By Steven G. Mehta

There is considerable debate amongst the mediation community as to whether a mediator can draft documents for the parties.  Some mediators say that doing so leads to them practicing law, whereas others say that they aren’t practicing law by merely being a scrivener.  The Wisconsin Bar recently published an ethics opinion on this very issue.  I thought that it might be interesting to review.  It provides a nice summary of many of the States’ opinions on this issue. The following is an excerpt of that opinion:

This article is briefly discusses the prohibitions under Wisconsin’s Rules of Professional Conduct for Attorneys (the Rules) on providing legal services to the parties of a mediation after the lawyer has served as mediator in that matter. More specifically, it addresses whether a lawyer who serves as a mediator for a divorcing pro se couple may, after a successful mediation, draft documents for the parties. In this article, “documents” refer to pleadings or other documents, such as marital settlement agreements, that are intended to be filed with the court hearing the divorce and to affect the rights of the parties. This issue has not been addressed in Wisconsin by ethics opinion or case law, but has been addressed in several other states.1 Guidance from other jurisdictions, however, is of limited value because of an unusual feature of Wisconsin’s Rules, as discussed below.

A lawyer’s ethical responsibilities when acting as a mediator or other third-party neutral are governed by SCR 20:2.4, which provides as follows:

(a) A lawyer serves as a 3rd-party neutral when the lawyer assists two or more persons who are not clients of the lawyer to reach a resolution of a dispute or other matter that has arisen between them. Service as a 3rd-party neutral may include service as an arbitrator, a mediator or in such other capacity as will enable the lawyer to assist the parties to resolve the matter.

(b) A lawyer serving as a 3rd-party neutral shall inform unrepresented parties that the lawyer is not representing them. When the lawyer knows or reasonably should know that a party does not understand the lawyer’s role in the matter, the lawyer shall explain the difference between the lawyer’s role as a 3rd-party neutral and a lawyer’s role as one who represents a client.

The Rules define the role of the third-party neutral as assisting persons who are not clients to reach a resolution of a dispute, and thus the mediator does not represent any party to the mediation. In the context of a family law matter, once any disputed issues between the parties are resolved in mediation, the parties will often look to the lawyer-mediator for assistance with the necessary documents to complete the divorce. Can the lawyer prepare these documents without violating the Rules?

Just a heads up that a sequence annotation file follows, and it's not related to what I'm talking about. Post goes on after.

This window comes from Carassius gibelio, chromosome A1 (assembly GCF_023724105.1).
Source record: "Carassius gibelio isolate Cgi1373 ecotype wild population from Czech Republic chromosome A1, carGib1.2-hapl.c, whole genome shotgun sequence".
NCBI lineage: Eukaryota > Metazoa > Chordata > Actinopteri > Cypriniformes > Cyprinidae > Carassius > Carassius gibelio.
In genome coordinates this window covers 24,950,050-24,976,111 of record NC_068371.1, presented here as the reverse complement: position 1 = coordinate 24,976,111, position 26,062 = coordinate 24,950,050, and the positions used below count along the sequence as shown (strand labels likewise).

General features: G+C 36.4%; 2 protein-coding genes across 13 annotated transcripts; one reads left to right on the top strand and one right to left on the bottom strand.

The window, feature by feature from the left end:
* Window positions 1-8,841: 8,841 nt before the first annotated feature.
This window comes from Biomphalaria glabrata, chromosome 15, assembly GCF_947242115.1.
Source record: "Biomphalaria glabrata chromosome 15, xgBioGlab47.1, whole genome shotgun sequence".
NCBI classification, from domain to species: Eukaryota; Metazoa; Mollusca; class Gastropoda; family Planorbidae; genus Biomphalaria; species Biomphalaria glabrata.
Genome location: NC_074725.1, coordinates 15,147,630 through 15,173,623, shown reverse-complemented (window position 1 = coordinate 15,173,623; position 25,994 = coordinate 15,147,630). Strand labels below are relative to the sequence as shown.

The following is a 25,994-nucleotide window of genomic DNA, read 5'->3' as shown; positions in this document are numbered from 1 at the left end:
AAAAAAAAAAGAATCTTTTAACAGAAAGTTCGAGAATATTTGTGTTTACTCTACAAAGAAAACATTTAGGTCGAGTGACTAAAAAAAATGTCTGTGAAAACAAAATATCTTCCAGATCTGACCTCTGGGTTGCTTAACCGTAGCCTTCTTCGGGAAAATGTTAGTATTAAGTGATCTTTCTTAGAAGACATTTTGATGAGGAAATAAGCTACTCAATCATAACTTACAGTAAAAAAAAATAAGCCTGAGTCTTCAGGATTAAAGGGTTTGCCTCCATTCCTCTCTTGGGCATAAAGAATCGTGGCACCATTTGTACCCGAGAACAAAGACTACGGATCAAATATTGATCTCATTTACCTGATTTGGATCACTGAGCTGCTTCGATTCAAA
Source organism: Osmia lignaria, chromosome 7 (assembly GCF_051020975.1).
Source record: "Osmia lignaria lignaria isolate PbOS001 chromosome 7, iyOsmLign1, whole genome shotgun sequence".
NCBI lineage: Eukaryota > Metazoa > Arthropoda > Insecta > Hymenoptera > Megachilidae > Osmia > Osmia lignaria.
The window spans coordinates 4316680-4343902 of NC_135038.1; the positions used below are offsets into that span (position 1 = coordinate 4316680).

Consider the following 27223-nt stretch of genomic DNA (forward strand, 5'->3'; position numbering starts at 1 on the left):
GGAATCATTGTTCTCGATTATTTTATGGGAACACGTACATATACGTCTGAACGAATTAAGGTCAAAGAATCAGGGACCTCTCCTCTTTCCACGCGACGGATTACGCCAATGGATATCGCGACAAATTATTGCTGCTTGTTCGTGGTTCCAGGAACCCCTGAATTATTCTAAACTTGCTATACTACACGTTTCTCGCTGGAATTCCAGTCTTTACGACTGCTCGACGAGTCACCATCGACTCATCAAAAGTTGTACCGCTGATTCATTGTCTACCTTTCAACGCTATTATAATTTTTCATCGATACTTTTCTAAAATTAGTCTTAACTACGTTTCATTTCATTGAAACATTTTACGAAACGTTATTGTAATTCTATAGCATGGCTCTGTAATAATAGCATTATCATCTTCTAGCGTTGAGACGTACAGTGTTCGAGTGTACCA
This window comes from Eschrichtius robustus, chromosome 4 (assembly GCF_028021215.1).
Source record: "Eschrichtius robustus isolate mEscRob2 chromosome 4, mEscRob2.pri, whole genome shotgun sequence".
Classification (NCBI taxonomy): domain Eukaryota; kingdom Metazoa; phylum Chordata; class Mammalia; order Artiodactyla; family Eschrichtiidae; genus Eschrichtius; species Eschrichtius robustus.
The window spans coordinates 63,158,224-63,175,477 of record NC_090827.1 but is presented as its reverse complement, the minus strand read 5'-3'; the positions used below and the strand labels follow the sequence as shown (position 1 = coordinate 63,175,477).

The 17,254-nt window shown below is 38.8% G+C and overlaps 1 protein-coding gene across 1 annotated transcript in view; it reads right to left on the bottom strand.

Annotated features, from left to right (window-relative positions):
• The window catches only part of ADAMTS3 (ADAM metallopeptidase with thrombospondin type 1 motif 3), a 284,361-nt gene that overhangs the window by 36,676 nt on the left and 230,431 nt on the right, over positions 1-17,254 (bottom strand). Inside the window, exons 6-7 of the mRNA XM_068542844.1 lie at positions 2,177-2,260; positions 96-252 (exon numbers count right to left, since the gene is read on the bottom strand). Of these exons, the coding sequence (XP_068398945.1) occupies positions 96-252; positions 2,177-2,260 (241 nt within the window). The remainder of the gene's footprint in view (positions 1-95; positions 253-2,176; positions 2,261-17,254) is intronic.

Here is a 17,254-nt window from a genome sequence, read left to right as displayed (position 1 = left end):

To answer that question, it must first be determined whether the preparation of such documents is part of the mediation process or constitutes legal work beyond the scope of the mediation. While there appears to be no Wisconsin authority on point, this issue has been addressed in ethics opinions from other states.

For example, Utah Ethics Opinion 05-03 (2005) opined:

When a lawyer-mediator, after a successful mediation, drafts the settlement agreement, complaint, and other pleadings to implement the settlement and obtain a divorce for the parties, the lawyer-mediator is engaged in the practice of law and attempting to represent opposing parties in litigation.

Likewise, Ohio Ethics Opinion 2009-4 (2009) stated:

At issue is whether upon completion of a domestic relations mediation and preparation of a mediation report, a lawyer-mediator may prepare necessary legal documents, such as petitions, decrees, and ancillary documents, for filing by or on behalf of one or more of the parties to a domestic relations proceeding. Examples of these documents might be a Separation Agreement, Shared Parenting Plan, Petition for Dissolution of Marriage and Decree for Dissolution of Marriage, Ohio Child Support Guidelines Worksheets.

A domestic relations lawyer-mediator who goes beyond preparing the mediation report, which is required of the mediator by law and rule, into the preparation of necessary legal documents for filing by or on behalf of the parties to a domestic relations proceeding is engaging in a legal representation subsequent to the mediation.

These opinions reflect the generally agreed-upon consensus that the preparation of pleadings or other documents for filing in court constitutes the practice of law. While Wisconsin has no official definition of the practice of law,2 it seems very unlikely that the Wisconsin courts would take a different position on this issue. For example, in a recently released court of appeals decision, the court stated in a footnote that a nonlawyer county employee who prepared and submitted orders and accompanying affidavits for a judge’s signature on behalf of a county agency was engaged in the unauthorized practice of law.3